Either set these 'random ports' to a known range via the Registry or open up all the ports that it could use. That might be 1024-65535. Look it up online and open that range of ports.
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You may want to limit the dynamic range to the WMI poller's IP address so that you don't open too wide a hole.
Is there a way to setup a proxy for WMI so I don't have to open thousands of ports?
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I don't believe so. Its a lot like RPC (another Microsoft service, unsurprisingly) which also wants to operate over a large range of seemingly-random ports.
As Sam recommended, and you'll probably find that a Google search with come up with some answers, there is likely to be an option to implement a registry change which will force WMI to use a more firewall-friendly range of static ports. Once you have decided upon the range to use, then creating a rule to allow them to pass shouldn't be too complex.
Sorry Phil, but Readysetgo has right. Lack of support for MS RPC is a serious problem. But the fact is (I love MFE), other vendors can deal with Microsoft dce-rpc (Checkpoint).
(sorry for my english I'm working on it)
Don't worry mcoy, your English is OK and I can understand you with no problem.
It may be better for a McAfee prodoct person to answer your point.
But, does the fact that another Firewall vendor is able to handle RPC necessarily make it right, or better - or secure?
Ultimately the smaller the number of ports you have to open through your Firewall the more control you have over your network security. If you consider that protocols such as HTTP, SSH, SMTP etc... can all potentially handle thousands of connections over 1 (maybe 2) ports, why do Microsoft services, such as RPC and WMI require such as large range of (random) ports to be open by default?
The fact that it is possible to change the registry on the server and lock this down to a much smaller range, and the service will still work, suggests that it is possible to do so in the first place - so why don't they operate like this by default?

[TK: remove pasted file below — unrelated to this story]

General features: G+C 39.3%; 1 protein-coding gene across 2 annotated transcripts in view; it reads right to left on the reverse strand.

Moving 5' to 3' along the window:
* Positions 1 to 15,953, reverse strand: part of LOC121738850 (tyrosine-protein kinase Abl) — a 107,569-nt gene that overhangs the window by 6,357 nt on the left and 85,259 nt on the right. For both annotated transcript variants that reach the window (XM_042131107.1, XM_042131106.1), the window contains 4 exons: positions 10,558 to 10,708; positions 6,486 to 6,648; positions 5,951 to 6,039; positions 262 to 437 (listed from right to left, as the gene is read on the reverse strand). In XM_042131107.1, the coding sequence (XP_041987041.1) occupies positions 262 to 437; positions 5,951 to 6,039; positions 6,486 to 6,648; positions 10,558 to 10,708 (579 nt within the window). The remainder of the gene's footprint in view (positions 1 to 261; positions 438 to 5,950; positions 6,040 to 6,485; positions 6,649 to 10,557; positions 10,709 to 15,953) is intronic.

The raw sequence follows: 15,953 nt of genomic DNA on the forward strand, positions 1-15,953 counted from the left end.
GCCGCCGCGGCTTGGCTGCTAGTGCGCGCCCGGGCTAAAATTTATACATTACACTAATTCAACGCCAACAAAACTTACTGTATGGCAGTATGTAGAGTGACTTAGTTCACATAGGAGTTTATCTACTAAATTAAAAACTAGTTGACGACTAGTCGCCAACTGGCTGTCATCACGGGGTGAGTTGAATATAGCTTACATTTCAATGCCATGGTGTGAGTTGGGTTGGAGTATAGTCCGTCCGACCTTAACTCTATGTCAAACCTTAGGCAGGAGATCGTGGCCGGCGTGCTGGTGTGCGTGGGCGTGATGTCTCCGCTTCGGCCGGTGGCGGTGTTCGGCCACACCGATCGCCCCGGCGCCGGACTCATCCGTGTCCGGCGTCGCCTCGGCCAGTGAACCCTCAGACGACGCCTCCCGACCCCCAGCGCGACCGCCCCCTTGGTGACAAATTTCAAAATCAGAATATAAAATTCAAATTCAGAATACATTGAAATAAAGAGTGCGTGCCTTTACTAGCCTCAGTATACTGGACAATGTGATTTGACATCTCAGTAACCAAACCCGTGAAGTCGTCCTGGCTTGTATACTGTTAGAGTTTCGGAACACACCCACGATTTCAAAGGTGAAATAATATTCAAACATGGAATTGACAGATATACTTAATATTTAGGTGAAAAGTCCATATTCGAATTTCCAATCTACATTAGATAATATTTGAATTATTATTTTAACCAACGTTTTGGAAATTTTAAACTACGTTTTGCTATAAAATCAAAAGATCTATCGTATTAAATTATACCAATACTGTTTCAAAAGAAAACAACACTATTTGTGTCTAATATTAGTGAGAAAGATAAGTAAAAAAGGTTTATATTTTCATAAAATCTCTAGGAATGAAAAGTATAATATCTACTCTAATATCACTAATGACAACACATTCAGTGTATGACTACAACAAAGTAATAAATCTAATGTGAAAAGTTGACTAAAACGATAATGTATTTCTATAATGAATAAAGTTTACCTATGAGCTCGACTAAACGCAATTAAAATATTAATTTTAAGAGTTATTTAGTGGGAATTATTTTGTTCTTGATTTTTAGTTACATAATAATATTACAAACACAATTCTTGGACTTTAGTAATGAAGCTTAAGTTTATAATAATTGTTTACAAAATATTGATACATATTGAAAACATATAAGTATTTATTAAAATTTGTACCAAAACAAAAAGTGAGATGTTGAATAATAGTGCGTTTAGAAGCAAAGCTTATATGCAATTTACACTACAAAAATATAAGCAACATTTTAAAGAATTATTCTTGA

Also, you will find that for many RFC-compliant protocols, the defined port number is based on the original client-side connection. But with Microsoft services such as RPC and WMI they want server/destination host to be in control of the port number and for that host to then open a random series of ports over 1024.
Much of Firewall Enterprise's security is based on adhering to the agreed RFC standards for its core services. I have just tried to find an RFC for Microsoft RPC and can't seem to find one. The same applied for many years regarding NAT-T for IPSec VPNs. Many other vendors adopted NAT-T long before McAfee did. But I don't believe it was included in MFE until the RFC had been formally agreed. Again, a McAfee guy may be in a better position to confirm this point.
I think PhilM has many good points. Microsoft does tend to "do their own thing" without regards to standards or RFCs. It would be difficult for McAfee to identify exactly how Microsoft chooses it's random ports (in order to dynamically open them on the firewall) just to have Microsoft change the behavior of WMI.
Having said all that, I think it would be good for our PM and engineering groups to be aware of this (if they are not already). Please feel free to file an enhancement request at the following URL: